Master juggler: The art and science of program management
This feature first appeared in the Spring 2016 issue of Certification Magazine. Click here to get your own print or digital copy.
Editor’s Note: The Program Management Professional (PgMP) credential offered by PMI was the top-salaried cert in the recently issued Salary Survey 75 list from our annual Salary Survey. Some of you may have been wondering, “What is the PgMP, and what can it do for me?” Here’s your answer.
Originally formed as a nonprofit in 1969 by working project managers to promote best practices and techniques for project management, the Project Management Institute (PMI) has certainly come a long way over the past 47 years. Since the group released its first project management certification — the Project Management Professional (PMP) — in 1984, PMI has risen to the top of its industry.
Today PMI is almost certainly the most globally recognized project management certification sponsor in the world, and serves almost 3 million project management professionals worldwide. Today, PMI is a global leader for portfolio, program and project management professionals.
After more than 30 years, the PMP cert remains one of the most respected, coveted and sought-after project management credentials in the world, with more than 670,000 PMP practitioners worldwide. As the industry has evolved, so has the face of PMI’s certification portfolio. PMI now boasts a robust certification portfolio.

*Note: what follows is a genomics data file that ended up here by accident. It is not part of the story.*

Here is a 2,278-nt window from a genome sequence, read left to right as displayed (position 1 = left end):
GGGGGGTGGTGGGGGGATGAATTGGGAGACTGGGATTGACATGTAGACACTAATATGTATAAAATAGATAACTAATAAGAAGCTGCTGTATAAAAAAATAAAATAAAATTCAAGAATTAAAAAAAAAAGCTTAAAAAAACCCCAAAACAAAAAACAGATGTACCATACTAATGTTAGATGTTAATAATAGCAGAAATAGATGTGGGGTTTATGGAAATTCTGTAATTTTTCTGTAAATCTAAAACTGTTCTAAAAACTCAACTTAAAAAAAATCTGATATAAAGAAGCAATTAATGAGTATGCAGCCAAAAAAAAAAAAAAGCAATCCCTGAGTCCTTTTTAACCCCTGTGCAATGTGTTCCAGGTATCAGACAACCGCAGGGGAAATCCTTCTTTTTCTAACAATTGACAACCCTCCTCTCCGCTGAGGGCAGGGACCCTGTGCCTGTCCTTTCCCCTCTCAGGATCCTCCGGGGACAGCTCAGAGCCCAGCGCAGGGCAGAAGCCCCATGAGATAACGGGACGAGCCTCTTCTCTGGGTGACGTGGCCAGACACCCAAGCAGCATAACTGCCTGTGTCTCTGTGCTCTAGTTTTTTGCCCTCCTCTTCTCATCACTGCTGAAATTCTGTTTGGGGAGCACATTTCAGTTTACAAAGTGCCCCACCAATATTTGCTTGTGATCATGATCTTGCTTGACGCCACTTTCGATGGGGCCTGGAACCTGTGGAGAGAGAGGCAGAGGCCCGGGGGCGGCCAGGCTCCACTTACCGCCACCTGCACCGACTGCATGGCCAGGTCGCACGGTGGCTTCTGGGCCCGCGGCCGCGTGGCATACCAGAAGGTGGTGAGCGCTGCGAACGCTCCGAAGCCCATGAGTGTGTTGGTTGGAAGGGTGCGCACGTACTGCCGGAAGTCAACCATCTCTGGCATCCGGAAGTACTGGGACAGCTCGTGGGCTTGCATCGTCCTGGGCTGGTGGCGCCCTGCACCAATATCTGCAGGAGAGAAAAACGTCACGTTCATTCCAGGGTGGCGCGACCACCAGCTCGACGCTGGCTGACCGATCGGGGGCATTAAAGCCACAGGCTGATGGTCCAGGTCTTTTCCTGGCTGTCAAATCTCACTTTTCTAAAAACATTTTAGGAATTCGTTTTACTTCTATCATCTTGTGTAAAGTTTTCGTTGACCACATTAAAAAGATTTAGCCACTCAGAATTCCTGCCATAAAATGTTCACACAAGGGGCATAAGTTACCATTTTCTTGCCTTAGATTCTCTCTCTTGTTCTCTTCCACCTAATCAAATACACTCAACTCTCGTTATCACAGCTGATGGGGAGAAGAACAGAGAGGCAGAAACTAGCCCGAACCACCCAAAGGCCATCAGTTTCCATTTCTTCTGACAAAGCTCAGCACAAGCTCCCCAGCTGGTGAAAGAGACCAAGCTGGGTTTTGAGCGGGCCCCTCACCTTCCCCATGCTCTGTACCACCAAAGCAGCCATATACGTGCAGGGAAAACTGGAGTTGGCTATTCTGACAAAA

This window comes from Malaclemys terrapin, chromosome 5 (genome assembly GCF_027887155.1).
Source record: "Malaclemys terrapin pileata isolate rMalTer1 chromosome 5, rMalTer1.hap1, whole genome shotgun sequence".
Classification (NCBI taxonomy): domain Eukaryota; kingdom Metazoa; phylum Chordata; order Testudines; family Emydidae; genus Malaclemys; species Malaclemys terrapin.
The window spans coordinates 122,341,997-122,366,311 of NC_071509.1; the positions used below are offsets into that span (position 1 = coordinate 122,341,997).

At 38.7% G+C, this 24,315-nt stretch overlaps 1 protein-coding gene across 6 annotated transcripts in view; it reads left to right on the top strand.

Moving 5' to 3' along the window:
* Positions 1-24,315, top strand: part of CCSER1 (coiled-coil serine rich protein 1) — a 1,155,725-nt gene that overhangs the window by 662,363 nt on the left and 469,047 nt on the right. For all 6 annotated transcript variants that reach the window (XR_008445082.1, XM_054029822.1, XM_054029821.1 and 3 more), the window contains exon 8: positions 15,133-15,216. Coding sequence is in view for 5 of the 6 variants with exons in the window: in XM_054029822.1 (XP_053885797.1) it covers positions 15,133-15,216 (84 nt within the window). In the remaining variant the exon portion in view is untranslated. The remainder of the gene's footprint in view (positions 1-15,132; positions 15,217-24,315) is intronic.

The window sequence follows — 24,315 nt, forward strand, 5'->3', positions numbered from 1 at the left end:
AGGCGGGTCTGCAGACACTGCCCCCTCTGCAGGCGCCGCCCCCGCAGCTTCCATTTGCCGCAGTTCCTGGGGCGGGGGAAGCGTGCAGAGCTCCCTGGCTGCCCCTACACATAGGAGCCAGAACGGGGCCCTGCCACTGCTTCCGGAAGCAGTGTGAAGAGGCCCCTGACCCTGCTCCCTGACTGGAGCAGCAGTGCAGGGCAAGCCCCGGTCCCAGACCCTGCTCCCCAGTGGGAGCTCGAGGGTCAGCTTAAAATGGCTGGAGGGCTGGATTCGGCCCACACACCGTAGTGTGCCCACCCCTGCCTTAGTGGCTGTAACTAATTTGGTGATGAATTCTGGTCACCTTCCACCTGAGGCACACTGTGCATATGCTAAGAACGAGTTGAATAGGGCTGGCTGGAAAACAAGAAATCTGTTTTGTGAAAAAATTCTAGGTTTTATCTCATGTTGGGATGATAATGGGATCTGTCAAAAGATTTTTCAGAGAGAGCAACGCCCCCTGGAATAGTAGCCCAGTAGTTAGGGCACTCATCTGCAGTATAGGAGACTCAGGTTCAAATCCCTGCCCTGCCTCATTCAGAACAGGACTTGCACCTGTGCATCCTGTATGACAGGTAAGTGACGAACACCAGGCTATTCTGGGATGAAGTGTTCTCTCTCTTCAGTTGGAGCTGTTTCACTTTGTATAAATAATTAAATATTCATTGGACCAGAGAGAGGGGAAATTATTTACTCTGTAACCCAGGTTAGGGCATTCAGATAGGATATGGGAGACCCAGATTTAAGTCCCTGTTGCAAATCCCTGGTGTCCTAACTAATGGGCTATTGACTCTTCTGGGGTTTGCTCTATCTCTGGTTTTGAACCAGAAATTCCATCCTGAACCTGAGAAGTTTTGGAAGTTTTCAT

That includes an entry-level project management credential, Certified Associate in Project Management (CAPM), and also four certs that address various specializations with project management: Agile Certified Practitioner (PMI-ACP), Risk Management Professional (PMI-RMP), Scheduling Professional (PMI-SP), and Professional in Business Analysis (PMI-PBA).
PMI also offers two very senior level certs — the Portfolio Management Professional (PfMP) and the Program Management Professional (PgMP). While any of the PMI credentials are a career booster, today, we’re going to focus our spotlight on the Program Management Professional credential and discover just what makes the PgMP so exciting.
Is the PgMP just a PMP on steroids?
Is the PgMP just a PMP for people with a greater depth and breadth of professional experience? Absolutely not! While it’s true that PgMPs need to possess extensive project management experience, the PMP and PgMP differ in several fundamental ways.
First and foremost, a PMP’s primary job responsibility is executing a project. Projects, by definition, are temporary in nature, produce a unique service or product, and have a defined beginning and end. Project managers draw on a set of defined project management processes (initiating, planning, executing, monitoring and controlling, and closing) to ensure that project activities successfully meet project requirements.
Successful project managers are also responsible for managing the project’s “triple constraints” of scope, cost and schedule. To accomplish project goals, project managers must frequently work with and direct cross-functional teams within an organization.
While fairly autonomous, project managers typically work under some type of general supervision. The net is that project managers ensure the individual project goals meet the needs of the organization, and that projects are delivered ontime and on-budget.